Superior teamwork and execution carried the Ryukyu Golden Kings to the Western Conference title and the best regular-season record (39-13) among the bj-league’s 19 teams.
No easy feat.
And now, after a 79-74 triumph over the Kyoto Hannaryz in the bj-league’s Western Conference final on Saturday at Ariake Colosseum, they face their toughest challenge of the season: a rematch of last season’s championship game against the two-time defending champion Hamamatsu Higashimikawa Phoenix on Sunday. Same location and a 5:10 p.m. tipoff.
It was the first-ever appearance in the Final Four for Kyoto, whose bench boss, Honoo Hamaguchi, had piloted the Sendai 89ers for the team’s first six seasons.
“It’s a shame we lost,” said Hamaguchi, whose team will meet the Yokohama B-Corsairs in Sunday’s third-place game at 1:10 p.m. “The players gave their best effort.”
Veteran forward David Palmer, who was a key player on the Osaka Evessa’s first two championship squads, delivered a vintage shooting clinic when the Golden Kings needed a spark. His back-to-back scoring buckets — a jumper, a runner — took the wind out of Kyoto’s sails after it had cut the lead to 62-60 midway through the fourth quarter on former NBA center Lance Allred’s three-point play. Then Narito Namizato slipped past Kyoto’s defense for a layup and Palmer, a pure shooter with a quick release, fired in another shot to close out the pivotal 8-0 run that gave Ryukyu a 70-60 lead it would not relinquish.
“They hit shots at the right time in the fourth quarter,” Kyoto center Lance Allred said of Ryukyu.
“We knew it wasn’t going to be a pretty game. It was a physical game. . . . Hats off to David Palmer, he hit some big shots.”
Palmer was 5-for-9 from the field and 6-for-7 at the foul line.
Said Palmer: “Obviously, we’re happy to win . . . and the focus is on tomorrow’s game and Hamamatsu.”
To beat Kyoto, Palmer said it took a determined effort and strong performances by a number of Golden Kings. “We needed to defend and rebound and play hard for the whole 40 minutes.”
Kyoto had won three of four in the regular season against its West rival. The Golden Kings are in familiar territory, having already reached the Final Four for the fourth straight season.
On this night, the Golden Kings’ depth and overall production held off the Hannaryz’s repeated comeback attempts, including the latest big threat when a Taizo Kawabe 3-pointer trimmed the defit to 76-72 in the final minute, but the comeback fell short.
In a hard-nosed game featuring 100 rebounds, 63 free throws and 48 personal fouls, it all came down to a few key possessions.
Jermaine Boyette scored a game-high 24 points for Kyoto and Kawabe had 12. Lee Cumard scored eight points and Kyosuke Setoyama, big men Rick Rickert and Allred each had seven points. Allred led the Hannaryz with eight reobounds.
Earlier in the game, “we just weren’t clicking on the other end of the floor,” Boyette said, speaking about his team’s offensive struggles.
Five Golden Kings reached double figures: Palmer (17 points), McHenry (16), Namizato (11) and rookie Morihisa Yamauchi and Jeff Newton (10 apiece).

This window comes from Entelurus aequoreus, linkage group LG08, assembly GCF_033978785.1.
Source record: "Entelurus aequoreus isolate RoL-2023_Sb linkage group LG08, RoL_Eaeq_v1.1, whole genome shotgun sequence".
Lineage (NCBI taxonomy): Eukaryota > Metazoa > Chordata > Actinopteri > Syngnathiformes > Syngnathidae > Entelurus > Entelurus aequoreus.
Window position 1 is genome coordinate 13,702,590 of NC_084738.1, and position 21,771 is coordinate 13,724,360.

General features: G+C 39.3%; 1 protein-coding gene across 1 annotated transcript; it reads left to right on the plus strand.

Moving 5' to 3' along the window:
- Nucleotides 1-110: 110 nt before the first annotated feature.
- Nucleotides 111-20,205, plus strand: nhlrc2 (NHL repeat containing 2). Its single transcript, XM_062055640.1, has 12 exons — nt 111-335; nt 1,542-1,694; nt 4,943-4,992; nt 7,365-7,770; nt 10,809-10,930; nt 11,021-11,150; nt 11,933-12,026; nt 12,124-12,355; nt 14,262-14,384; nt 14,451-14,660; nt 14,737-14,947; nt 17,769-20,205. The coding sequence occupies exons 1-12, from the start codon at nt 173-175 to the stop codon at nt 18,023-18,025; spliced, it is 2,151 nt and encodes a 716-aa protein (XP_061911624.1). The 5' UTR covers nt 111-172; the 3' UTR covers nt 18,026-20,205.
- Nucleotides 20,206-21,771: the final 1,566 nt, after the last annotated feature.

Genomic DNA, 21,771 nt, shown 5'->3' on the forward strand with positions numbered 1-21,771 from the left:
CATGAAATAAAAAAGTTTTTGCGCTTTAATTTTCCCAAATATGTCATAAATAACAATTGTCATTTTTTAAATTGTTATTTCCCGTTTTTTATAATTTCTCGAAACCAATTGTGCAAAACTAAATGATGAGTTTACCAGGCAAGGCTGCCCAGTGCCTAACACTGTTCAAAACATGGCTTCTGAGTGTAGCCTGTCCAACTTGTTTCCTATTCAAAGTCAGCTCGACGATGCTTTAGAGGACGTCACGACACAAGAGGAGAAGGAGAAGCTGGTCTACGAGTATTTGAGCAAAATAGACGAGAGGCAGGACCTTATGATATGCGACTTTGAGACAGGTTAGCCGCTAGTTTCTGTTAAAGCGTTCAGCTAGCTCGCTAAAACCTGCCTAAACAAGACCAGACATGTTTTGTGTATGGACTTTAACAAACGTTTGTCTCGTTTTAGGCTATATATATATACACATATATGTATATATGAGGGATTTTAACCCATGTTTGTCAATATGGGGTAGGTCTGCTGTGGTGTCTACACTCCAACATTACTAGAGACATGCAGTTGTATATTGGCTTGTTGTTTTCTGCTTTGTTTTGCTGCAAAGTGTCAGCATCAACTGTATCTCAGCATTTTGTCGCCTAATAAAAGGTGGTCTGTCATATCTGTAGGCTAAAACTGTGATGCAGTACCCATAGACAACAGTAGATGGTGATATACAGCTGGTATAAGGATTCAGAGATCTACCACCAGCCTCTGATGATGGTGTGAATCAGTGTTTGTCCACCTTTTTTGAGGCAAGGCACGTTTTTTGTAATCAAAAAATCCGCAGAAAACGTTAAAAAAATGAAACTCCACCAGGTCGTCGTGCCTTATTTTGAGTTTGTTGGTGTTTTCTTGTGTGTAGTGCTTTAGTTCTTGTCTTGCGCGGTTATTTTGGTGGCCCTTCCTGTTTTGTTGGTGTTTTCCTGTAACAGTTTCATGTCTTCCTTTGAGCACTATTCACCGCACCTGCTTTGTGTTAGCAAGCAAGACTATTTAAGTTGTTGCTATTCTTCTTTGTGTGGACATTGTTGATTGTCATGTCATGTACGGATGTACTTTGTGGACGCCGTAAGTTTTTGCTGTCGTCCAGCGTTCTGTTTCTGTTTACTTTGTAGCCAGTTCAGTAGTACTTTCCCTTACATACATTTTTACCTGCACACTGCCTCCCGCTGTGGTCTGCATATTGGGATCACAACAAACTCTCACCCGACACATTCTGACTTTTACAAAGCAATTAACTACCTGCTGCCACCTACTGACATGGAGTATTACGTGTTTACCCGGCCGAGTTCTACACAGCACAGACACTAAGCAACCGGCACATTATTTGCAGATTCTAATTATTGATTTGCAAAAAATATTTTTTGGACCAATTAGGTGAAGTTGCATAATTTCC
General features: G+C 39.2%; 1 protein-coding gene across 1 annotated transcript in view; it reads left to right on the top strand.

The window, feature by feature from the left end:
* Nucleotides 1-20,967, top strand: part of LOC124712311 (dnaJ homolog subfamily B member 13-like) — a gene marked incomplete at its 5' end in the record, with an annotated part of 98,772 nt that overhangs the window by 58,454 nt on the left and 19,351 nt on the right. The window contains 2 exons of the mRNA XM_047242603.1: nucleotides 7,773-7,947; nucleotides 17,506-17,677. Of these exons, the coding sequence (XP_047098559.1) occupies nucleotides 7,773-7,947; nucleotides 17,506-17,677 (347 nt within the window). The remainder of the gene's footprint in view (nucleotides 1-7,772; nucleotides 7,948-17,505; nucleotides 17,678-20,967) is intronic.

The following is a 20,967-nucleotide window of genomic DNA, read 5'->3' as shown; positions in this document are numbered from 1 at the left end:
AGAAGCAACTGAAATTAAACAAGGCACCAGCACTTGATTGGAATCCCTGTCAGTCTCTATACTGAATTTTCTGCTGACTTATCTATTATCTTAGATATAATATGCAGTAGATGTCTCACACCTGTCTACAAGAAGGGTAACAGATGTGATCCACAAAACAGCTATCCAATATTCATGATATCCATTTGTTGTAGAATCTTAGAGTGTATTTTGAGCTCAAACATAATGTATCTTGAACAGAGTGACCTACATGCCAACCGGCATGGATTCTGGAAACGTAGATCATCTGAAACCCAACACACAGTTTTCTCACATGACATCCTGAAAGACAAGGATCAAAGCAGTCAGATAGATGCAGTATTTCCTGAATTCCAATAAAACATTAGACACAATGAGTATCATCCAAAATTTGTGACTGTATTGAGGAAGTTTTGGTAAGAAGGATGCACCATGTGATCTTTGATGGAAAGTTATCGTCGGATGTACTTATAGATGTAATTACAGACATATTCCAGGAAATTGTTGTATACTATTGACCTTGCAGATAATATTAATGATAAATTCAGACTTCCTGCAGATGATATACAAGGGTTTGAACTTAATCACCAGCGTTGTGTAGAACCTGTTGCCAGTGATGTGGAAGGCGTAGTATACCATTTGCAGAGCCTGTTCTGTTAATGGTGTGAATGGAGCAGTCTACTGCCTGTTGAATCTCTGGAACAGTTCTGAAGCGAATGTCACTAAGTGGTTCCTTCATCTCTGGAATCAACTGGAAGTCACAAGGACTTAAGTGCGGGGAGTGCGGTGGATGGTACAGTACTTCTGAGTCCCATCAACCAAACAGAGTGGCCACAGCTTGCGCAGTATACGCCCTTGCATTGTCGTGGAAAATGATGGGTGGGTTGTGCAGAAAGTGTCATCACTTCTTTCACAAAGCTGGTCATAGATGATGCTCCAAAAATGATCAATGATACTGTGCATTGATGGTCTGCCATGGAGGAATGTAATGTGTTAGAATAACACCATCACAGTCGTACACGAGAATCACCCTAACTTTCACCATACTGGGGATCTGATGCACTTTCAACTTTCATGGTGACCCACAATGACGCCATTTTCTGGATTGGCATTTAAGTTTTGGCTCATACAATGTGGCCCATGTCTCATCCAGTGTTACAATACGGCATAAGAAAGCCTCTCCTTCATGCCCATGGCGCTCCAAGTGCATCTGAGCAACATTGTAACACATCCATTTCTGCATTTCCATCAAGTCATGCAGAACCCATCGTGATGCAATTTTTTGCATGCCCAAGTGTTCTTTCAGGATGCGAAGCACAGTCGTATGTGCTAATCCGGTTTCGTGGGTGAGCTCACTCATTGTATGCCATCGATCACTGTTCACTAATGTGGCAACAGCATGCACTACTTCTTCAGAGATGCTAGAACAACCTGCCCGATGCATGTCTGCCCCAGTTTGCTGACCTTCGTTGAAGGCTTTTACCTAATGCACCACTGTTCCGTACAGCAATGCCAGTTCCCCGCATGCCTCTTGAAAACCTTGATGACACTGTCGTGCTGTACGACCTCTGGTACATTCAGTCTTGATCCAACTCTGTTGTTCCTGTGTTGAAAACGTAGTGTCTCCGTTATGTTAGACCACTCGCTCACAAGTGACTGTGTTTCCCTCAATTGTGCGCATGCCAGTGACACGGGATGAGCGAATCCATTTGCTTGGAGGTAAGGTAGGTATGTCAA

Golden Kings coach Dai Oketani singled out Yamauchi during his postgame chat with reporters, calling his play “a wonderful (effort) for a rookie” in 14-action-packed minutes.
Newton’s rock-steady presence helped his club maintain its composure throughout the game. The four-time title-winner grabbed 11 rebounds with two steals and two blocks.
Oketani said the game plan took a week to prepare, but the players followed it and gave a strong performance.
The players confirmed Oketani’s opinion about the big week’s preparations in the early going. Following a Namizato layup and a pair of Newton free throws, Ryukyu led 10-2 at the 4:54 mark of the first quarter.
Kyoto, a third-year franchise, stormed back with an 11-3 run capped by a Boyette 3-pointer, courtesy of a kick-out pass from Allred, to pull within 13-12.
The Golden Kings ended the quarter on an 8-0 spurt. Palmer and Dzaflo Larkai each hit two free throws, and Tsubasa Yonamine hooked up with high-flying McHenry for a crowd-pleasing alley-oop. Yamauchi canned a buzzer-beating jumper for good measure, chest-bumping his teammates to celebrate as he walked back to the sideline. Kyoto trailed 21-12 entering the second quarter.
On the final sequence of the first half, Palmer, the league’s 3-point shooting king (50 percent this season), sank a baseline 3 to stretch the Okinawa-based club’s lead to 36-26.
“I was really glad to make that shot,” a smiling Palmer told reporters after the game.
Yamauchi, who celebrated his 22nd birthday on March 23, led all Kings with eight first-half points and four teammates scored five apiece. Fellow guard Namizato is also 22, giving Ryukyu two promising young standouts in the rotation this season.
Boyette paced the Hannaryz, who were 9-for-32 from the field, with 11 points in the opening half.
Kyoto got as close as 38-34 in the third before Ryukyu rattled off 10 straight points and got a big block from McHenry to regain control of the contest. McHenry, in his fourth season in a Ryukyu uniform, was the only player on both teams to play the entire third period, and he made his presence felt with eight points, five rebounds and a block in that time.
Rickert’s free throw cut the lead to 51-47 late in the third before Larkai pushed it back to seven, 53-46, to account for the final points of the quarter.
The Golden Kings led 62-57 at the midway point of the fourth before withstanding a late surge from the Hannaryz.
“It’s hard to beat a team four times,” Boyette admitted, saying the team’s slow start was a factor but not the only reason the Hannaryz lost.
That said, the Kyoto squad, big, versatile and talented, was built to be in the championship mix this seaon.
“We expected to be here,” Boyette said. “We expected to make it to the Final Four.”